Celebrate Black History Month in New York City at one or more of these special events, film screenings, exhibits and family friendly activity day events. Here are FREE and cheap suggestions in Manhattan, Brooklyn and Queens.
Black History Month at the African Burial Ground National Monument in Lower Manhattan is being celebrated with a number of events, all FREE. The Association for the Study of African American Life and History has declared this year’s theme Hallowed Grounds: Sites of African-American memories. Additional information here
- Wed. Feb. 3, 10 am – 4 pm: 100th Anniversary of World War I’s 369th Infantry Regiment, also known as the Harlem Hell Fighters – An interpretive display and discussion with re-enactors.
- Sat. Feb. 6, 1 pm – 2:30 pm: The Works of Langston Hughes –A dramatic performance by David Mills
- Sat. Feb. 13, 1 pm: Screening of Booker and From These Roots with facilitated discussion.
- Wed. Feb. 17, 1 pm – 2 pm: Spoken Word and Musical Performance by Ngoma.
- Sat. Feb. 20, 1 pm: Screening of A Raisin in the Sun (1961) followed by facilitated discussion.
- Fri. Feb. 26, 1 pm – 2 pm: The Buffalo Soldiers: A history and their legacy.
- Sat. Feb 27, 1 pm – 2:30 pm: Carter G. Woodson Poetry Workshop
Black History Month events on Saturday, Feb. 6th:
The Color of Comedy: Celebrate Black History Month at the Museum of the Moving Image in Queens, with a program of films and talks exploring the role of color in comedy and entertainment, and includes rare footage of a young Richard Pryor, Moms Mabley, Redd Foxx, and Harry Belafonte’s history-making 1967 TV special. Tickets for The Color of Comedy are $20 and include museum admission. Purchase tickets directly from the museum website with no service charge.
Black History Month Family Activity Day: Join costumed historian Cheyney McKnight, of Not Your Momma’s History, on Saturday, Feb. 6, as she brings Morris-Jumel Mansion’s Colonial Kitchen to life with lessons about African influences on colonial cooking, including tastings. This is a ticketed event, $10 for adults, $8 for seniors/students, and advanced registration is recommended to ensure space. Please email email@example.com or call (212) 923-8008. 11am to 2pm. Event website.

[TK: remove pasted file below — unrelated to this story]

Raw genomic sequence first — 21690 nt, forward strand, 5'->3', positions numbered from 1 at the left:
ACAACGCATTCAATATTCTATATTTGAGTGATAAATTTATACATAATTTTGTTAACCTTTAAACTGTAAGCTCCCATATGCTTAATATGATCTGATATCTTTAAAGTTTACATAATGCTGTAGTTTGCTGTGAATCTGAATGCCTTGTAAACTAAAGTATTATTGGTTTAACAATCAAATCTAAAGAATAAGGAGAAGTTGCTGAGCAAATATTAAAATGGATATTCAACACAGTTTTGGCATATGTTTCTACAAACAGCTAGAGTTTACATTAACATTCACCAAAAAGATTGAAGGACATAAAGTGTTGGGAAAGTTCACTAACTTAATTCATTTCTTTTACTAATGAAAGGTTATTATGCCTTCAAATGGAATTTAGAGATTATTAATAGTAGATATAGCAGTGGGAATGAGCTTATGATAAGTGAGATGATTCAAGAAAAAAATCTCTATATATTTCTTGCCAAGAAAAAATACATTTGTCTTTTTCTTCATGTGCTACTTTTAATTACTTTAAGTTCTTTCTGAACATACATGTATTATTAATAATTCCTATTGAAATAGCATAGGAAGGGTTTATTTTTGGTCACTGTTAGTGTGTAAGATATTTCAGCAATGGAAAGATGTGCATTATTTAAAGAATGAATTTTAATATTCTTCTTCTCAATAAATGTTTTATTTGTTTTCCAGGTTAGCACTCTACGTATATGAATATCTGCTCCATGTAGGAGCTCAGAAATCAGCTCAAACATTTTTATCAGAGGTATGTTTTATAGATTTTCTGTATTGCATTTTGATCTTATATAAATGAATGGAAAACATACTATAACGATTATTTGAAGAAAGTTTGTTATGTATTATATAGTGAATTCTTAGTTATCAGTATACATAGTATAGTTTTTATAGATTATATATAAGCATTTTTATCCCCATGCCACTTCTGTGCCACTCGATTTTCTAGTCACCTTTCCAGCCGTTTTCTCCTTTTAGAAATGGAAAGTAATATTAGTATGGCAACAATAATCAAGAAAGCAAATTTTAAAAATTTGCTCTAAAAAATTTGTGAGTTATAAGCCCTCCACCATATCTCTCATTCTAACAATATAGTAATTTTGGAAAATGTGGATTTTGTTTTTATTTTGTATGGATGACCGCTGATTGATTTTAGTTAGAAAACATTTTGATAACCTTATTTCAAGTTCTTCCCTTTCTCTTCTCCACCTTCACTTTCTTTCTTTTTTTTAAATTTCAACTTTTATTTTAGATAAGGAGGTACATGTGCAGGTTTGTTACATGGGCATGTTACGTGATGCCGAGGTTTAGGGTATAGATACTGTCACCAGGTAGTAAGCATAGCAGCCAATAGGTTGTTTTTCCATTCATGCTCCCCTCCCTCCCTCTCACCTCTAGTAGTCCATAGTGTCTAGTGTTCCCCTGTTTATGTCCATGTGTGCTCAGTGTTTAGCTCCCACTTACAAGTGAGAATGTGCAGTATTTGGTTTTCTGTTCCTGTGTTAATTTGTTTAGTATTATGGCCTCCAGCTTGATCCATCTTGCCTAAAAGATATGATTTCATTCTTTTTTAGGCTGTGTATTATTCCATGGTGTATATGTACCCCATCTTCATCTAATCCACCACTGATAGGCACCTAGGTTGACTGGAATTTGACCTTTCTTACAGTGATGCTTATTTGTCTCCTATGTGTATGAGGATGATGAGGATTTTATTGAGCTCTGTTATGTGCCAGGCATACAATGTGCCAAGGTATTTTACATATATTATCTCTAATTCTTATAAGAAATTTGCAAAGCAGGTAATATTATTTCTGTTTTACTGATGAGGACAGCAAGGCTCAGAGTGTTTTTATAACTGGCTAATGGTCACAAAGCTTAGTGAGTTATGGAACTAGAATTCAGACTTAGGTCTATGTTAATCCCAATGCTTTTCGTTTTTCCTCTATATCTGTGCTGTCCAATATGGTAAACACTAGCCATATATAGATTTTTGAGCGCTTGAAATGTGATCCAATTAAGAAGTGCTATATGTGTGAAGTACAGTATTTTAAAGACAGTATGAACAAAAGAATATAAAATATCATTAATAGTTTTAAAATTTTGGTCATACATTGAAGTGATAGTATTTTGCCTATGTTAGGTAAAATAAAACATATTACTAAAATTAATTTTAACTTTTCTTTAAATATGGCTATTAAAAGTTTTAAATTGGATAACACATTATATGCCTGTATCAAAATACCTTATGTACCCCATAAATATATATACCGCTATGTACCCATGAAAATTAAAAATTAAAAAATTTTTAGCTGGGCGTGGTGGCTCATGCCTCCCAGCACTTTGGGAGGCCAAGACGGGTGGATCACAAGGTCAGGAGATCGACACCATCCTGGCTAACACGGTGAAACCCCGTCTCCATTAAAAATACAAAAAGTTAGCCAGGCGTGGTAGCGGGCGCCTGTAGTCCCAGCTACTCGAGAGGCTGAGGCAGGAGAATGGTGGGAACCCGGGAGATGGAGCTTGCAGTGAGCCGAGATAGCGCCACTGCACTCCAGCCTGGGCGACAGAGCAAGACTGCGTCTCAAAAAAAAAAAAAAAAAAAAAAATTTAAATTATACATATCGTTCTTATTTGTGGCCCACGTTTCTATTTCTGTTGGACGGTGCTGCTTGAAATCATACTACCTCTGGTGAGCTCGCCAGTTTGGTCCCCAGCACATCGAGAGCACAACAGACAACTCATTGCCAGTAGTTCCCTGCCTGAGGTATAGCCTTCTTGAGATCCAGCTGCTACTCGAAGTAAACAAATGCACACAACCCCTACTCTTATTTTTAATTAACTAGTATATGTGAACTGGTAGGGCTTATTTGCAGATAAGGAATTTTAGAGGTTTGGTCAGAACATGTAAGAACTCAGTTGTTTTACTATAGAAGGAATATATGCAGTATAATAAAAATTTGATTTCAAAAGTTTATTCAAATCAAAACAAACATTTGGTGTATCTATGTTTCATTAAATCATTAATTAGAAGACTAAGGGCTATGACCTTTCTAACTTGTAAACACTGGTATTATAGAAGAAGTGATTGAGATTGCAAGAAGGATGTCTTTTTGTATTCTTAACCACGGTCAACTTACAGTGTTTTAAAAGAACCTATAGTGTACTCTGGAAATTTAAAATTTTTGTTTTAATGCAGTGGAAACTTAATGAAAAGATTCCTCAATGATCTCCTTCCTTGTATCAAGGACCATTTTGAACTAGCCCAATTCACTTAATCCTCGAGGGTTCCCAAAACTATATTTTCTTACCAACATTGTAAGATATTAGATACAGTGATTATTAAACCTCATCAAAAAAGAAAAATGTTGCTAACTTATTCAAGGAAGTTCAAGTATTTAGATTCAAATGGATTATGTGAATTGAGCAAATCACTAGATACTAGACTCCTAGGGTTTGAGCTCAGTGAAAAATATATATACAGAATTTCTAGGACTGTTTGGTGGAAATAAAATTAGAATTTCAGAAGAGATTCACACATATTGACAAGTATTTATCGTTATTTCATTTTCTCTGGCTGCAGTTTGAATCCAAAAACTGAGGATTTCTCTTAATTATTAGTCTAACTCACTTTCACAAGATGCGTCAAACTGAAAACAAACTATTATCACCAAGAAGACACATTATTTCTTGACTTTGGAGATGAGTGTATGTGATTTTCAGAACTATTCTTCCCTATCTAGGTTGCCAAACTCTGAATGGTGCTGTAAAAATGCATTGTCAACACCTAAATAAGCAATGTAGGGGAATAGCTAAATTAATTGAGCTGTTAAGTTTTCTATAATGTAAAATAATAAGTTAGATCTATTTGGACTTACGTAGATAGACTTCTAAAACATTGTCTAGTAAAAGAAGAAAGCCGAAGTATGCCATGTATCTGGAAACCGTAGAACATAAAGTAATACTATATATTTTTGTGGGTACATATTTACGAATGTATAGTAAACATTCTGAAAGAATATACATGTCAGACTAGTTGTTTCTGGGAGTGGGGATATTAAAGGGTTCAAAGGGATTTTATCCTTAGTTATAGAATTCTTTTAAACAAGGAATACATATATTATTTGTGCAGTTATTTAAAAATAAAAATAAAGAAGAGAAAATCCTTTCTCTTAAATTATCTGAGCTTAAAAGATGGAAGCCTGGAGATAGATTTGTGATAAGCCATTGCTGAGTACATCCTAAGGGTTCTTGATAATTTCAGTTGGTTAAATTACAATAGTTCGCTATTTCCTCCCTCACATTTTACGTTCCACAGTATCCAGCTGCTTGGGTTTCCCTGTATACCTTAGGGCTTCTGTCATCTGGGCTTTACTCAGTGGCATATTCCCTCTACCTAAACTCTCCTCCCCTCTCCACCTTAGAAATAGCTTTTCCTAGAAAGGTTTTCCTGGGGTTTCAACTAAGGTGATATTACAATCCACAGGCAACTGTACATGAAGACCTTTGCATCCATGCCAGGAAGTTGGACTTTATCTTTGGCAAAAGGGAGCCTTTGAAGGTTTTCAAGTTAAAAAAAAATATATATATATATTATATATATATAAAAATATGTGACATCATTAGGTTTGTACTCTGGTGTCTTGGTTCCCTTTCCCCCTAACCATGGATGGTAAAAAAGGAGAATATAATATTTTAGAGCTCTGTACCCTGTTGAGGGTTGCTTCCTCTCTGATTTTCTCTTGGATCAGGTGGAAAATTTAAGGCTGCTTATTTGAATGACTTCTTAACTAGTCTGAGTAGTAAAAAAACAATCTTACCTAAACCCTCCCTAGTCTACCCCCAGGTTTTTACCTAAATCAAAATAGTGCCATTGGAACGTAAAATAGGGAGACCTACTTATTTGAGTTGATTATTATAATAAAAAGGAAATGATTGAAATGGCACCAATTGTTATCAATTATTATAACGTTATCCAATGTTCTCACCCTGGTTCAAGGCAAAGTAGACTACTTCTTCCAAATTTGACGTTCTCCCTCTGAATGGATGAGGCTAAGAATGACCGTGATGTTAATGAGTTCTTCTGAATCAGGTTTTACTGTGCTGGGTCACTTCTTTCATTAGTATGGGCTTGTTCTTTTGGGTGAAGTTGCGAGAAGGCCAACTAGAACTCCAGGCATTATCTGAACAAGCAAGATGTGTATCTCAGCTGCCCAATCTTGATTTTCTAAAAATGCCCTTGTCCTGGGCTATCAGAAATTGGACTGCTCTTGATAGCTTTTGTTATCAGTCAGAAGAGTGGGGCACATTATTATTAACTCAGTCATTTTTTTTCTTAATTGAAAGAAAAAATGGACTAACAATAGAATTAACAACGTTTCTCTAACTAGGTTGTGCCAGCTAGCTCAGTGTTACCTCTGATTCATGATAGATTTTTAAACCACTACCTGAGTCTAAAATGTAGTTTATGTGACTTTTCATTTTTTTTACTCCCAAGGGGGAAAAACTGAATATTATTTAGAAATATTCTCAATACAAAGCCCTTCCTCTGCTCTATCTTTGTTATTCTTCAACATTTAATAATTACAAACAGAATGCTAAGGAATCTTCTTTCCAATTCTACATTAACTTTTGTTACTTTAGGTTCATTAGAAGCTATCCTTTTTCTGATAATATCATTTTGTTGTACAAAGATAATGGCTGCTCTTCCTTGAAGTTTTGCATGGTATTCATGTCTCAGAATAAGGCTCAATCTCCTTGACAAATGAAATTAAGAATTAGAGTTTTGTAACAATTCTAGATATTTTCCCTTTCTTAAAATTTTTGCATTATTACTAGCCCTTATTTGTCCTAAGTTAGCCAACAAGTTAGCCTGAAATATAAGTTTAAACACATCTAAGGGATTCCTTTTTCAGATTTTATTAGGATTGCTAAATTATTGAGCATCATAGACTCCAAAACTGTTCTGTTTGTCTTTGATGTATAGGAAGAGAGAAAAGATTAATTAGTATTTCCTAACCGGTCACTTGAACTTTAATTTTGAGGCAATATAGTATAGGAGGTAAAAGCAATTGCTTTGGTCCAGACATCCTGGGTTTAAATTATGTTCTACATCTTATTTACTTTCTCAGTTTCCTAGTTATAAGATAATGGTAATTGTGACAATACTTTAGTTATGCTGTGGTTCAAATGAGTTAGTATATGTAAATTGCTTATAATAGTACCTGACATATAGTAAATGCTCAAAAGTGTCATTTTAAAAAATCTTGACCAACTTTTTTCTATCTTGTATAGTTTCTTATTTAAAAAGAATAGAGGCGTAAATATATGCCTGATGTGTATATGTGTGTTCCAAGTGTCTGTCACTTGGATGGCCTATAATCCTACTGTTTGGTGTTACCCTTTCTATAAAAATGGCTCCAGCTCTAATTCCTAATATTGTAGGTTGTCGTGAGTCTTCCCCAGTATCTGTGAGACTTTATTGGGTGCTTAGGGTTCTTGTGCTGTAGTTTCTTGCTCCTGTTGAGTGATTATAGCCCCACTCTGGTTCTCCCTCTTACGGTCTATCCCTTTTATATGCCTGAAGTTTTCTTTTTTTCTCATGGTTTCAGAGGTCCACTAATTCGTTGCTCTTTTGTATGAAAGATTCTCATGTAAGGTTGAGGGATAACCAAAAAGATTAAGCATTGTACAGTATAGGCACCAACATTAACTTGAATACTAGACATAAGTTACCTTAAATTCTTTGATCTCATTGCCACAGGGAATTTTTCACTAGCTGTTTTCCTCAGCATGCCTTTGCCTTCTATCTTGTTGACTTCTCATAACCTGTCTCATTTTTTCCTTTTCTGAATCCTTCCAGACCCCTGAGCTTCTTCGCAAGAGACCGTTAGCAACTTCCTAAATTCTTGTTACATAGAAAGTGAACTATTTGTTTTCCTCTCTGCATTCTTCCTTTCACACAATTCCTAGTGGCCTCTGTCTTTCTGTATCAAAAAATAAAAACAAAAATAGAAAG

Radical Black History: Explore the past, present and future of Black radicalism at the Brooklyn Museum, in this evening event featuring music, gallery talks and a screening of a documentary on the Black Panthers. FREE, thanks to the Target First Saturday program. Starts at 5pm. Event website.
Black History Month Event on Feb. 19
Ghosts of Amistad: FREE screening of the documentary film exploring the Amistad slave ship rebellion 177 years ago. The film, based on Marcus Rediker’s The Amistad Rebellion: An Atlantic Odyssey of Slavery and Freedom documents his journey to Sierra Leone in 2013 to recover historical accounts from the villages of those Africans who were forced onboard the Amistad vessel, and his encounter with the ruins of the slave trading factory Lomboko. Following the screening, co-producers, Dr. Philip Misevich and Dr. Konrad Tuchscerer will lead a discussion. At the Jamaica Center for Arts and Learning Black Box Theater on Friday, Feb. 19th at 6:30pm. Reservations are recommended to ensure space. To reserve a seat, email firstname.lastname@example.org or call (718) 206-0545 x 13. Event website.
Black History Month exhibits:
Louis Draper and PM New York Daily: An exhibit of photos by renowned African-American news photographer Louis Draper documenting the gritty streets of New York during the 1960s and 1970s. Also on display are vintage copies of the newspaper from the 1940s. The PM New York Daily was a progressive evening daily back in the day when NYC had more than a half-dozen dailies, some published in the morning, others in the afternoon for the evening commute. FREE gallery exhibit at Steven Kasher Gallery, 515 W. 26th St. Tues.-Sat., 10am-6pm and Thurs. until 8pm. Gallery website.
The Legacy of African-American Service: See an exhibit about the influential leaders who shaped the American social, legal, and justice systems, including during the days of slavery and Jim Crow. This FREE exhibit is weekdays through the end of February at the Arsenal, the Central Park administration building, at Fifth Ave. and 67th St. Details here.
75th anniversary of the American Negro Theatre (ANT): Known to the locals as “The Harlem Library Little Theatre,” the ANT was founded in 1940 for local actors, playwights and others to work in productions illustrating the diversity of black life. This exhibition is taken entirely from the Schomburg Collections and highlights stage productions with photographs, posters, playbills, and news clippings including such prominent as Ossie Davis, Ruby Dee, Harry Belafonte, Sidney Poitier and Lofton Mitchell, whose careers began at the ANT. The Schomburg Center for Research in Black Culture is a branch of the New York Public Library, and the exhibit is FREE. Additional details here.
Got a FREE or cheap event in New York City? Let us know.